Two children admire a large fixture from the science fiction exhibition

K-12 Educators

Students of any discipline can benefit from seeing how art connects with the world. All K-12 faculty are encouraged to use the Berman Museum as a classroom tool.

Visit the Museum


The Berman hosts class tours of any size. School groups are welcome to request a museum guide or elect for self-led tours of current exhibitions. Advance scheduling is not required for self-led tours, but it is recommended to call ahead to ensure all exhibitions are available on the day of your field trip.

Groups with large numbers of young children are encouraged to request a guided tour. This will ensure everyone in the group stays together.

Complete the adjacent form to request your guided tour.

Object lessons

If there are specific objects or collections you would like to view as a class, you can request an object lesson with a Berman staff member at the museum, where we will pull the work for students to view and engage with up close. In some cases, we may be able to bring the lesson to your classroom, depending on the objects in question.

Contact Betsy Witt, Operations Manager with your name, school, position, and specific topic of interest to learn more.

“The art educators at Perkiomen Valley School District believe that museums are wonderful resources not only for our growth as artists but also for our students. Our partnership with The Philip and Muriel Berman Museum makes art come alive with hands-on experiences and the ability to see masterworks in person. It can also make the visual arts a realistic career opportunity for students as they communicate with museum staff and see their creations in a professional context.”

Tom Komp, High School Art Department Chair, Perkiomen Valley School District

Get in touch if you’re interested in integrating our exhibitions or collections into your curriculum. We’re happy to help.

Online Resources

Virtual galleries

Several of the Berman’s past exhibitions, including 2022’s Christo & Jeanne-Claude: Tom Golden Collection, have a Kuntzmatrix companion on their exhibition page. Kuntzmatrix, a virtual exhibition platform, allows viewers to experience exhibitions in context through digital reconstructions of the Berman’s gallery spaces.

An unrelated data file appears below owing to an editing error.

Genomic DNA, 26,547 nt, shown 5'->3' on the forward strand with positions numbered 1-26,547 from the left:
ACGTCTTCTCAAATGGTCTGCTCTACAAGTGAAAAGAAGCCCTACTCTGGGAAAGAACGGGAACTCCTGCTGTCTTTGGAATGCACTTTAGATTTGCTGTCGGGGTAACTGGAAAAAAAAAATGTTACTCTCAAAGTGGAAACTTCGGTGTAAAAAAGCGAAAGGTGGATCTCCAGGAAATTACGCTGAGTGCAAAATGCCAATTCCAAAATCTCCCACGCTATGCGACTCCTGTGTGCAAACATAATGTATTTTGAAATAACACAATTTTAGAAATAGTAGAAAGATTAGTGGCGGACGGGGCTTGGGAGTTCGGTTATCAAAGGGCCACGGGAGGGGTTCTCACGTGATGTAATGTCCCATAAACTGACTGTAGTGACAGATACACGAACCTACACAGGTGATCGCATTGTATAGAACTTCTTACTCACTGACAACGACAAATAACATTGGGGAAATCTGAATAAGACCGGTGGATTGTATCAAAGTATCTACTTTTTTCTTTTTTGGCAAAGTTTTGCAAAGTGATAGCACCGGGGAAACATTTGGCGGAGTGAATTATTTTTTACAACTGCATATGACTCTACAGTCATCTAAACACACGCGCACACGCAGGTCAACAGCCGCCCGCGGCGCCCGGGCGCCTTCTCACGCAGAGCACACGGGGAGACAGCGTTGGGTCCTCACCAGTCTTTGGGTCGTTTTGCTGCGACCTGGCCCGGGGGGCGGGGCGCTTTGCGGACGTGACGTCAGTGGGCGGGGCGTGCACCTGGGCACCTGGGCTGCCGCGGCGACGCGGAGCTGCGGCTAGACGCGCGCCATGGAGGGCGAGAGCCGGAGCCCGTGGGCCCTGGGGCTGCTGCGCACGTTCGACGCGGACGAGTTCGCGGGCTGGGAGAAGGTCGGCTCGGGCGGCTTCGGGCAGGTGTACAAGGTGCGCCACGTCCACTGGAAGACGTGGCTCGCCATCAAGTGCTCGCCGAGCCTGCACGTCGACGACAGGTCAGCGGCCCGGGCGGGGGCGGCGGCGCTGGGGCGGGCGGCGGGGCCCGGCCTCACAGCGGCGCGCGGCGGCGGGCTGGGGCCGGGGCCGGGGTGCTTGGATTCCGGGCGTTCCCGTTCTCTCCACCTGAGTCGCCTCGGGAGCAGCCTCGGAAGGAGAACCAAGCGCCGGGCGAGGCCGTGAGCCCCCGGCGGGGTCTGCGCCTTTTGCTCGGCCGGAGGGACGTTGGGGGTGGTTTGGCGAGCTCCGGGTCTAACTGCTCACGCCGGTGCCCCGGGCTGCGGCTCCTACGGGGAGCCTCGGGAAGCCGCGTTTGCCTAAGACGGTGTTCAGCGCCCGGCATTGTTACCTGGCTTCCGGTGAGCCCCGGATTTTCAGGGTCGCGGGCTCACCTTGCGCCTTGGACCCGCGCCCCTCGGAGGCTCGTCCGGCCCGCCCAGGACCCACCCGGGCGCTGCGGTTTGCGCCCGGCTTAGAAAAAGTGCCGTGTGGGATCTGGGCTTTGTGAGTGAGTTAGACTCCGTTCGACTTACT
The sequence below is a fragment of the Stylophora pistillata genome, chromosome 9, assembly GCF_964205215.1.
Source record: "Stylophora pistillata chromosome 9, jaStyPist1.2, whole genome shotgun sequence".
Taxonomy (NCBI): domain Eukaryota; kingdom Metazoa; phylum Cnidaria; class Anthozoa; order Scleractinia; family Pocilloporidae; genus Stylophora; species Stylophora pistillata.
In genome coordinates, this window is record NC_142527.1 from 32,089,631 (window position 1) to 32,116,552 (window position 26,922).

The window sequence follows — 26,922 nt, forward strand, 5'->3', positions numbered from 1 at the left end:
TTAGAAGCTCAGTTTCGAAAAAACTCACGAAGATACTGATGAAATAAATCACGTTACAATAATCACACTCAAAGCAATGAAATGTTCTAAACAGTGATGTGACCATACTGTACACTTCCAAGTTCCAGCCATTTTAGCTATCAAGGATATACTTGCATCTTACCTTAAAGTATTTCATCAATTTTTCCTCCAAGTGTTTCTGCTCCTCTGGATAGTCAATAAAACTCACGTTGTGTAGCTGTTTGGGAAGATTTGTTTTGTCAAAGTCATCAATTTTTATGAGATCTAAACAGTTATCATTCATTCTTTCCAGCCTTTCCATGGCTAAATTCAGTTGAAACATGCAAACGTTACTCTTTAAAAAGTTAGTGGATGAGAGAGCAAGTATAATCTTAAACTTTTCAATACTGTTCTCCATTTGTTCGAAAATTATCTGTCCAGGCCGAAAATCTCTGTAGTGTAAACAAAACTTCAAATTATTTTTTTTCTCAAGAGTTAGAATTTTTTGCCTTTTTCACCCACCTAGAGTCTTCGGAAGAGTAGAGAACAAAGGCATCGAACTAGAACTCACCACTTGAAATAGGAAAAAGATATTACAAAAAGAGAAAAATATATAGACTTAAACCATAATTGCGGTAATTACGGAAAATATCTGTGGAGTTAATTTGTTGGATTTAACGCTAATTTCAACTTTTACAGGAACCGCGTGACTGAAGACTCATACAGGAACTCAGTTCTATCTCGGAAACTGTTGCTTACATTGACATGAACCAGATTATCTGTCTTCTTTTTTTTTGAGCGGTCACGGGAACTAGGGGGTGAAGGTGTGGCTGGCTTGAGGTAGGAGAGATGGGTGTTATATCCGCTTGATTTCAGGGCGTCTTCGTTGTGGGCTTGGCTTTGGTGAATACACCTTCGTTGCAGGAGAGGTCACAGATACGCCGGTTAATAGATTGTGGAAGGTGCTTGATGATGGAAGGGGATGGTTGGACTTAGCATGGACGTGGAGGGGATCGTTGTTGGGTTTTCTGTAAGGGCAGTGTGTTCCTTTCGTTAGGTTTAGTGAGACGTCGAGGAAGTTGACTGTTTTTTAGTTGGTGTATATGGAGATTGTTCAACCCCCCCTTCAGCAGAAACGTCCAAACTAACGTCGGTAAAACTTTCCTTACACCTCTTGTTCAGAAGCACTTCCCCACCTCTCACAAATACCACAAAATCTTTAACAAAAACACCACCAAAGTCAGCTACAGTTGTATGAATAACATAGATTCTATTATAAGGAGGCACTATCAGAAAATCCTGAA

K-12 Faculty can use Kuntzmatrix in the classroom to take students on virtual “field trips” to view past exhibitions or when transportation is unavailable. As an educational tool, the platform invites you to explore how exhibitions address thematic concepts relevant to your course material, encourage critical thinking, and foster observation skills.

More virtual galleries



Interactive sculpture collection map

The Berman Museum is distinctive for its outdoor sculpture collection on the Ursinus College campus. The collection is available to explore online through an interactive map, which teachers can use to support a variety of classroom assignments (for example, in lessons about post-war art history, public art, or map-building).

YouTube channel

The Berman Museum YouTube channel offers greater insight into the Berman collection, exhibitions, and museum studies program.

The Katie Merz at Ursinus College and Immigrant Flora Rising Under playlists provide in-depth looks at the construction of site-specific art installations. These can be useful to show students that every artist has a different creative process and that there can be messages woven into art beyond what’s visible on the surface.

The Museum Work Demystified and The Museum Studies Experience playlists may be of particular interest to history teachers and school counselors to show students the kind of jobs they could pursue in the public history field.

Digital libraries

The Berman Museum is currently digitizing its permanent collection and past publications for easy online accessibility.

Digitization will allow educators to bring pieces from the collection into their lesson plans. The collection is a particularly useful aid for learning about modern and contemporary art, local Pennsylvania German history, and sculpture. Students will be able to peruse the collections anywhere they have internet access. While the digitization project is in process, contact Catherine Sirizzotti, Collections Manager, with questions about integrating objects from the collection in your classroom.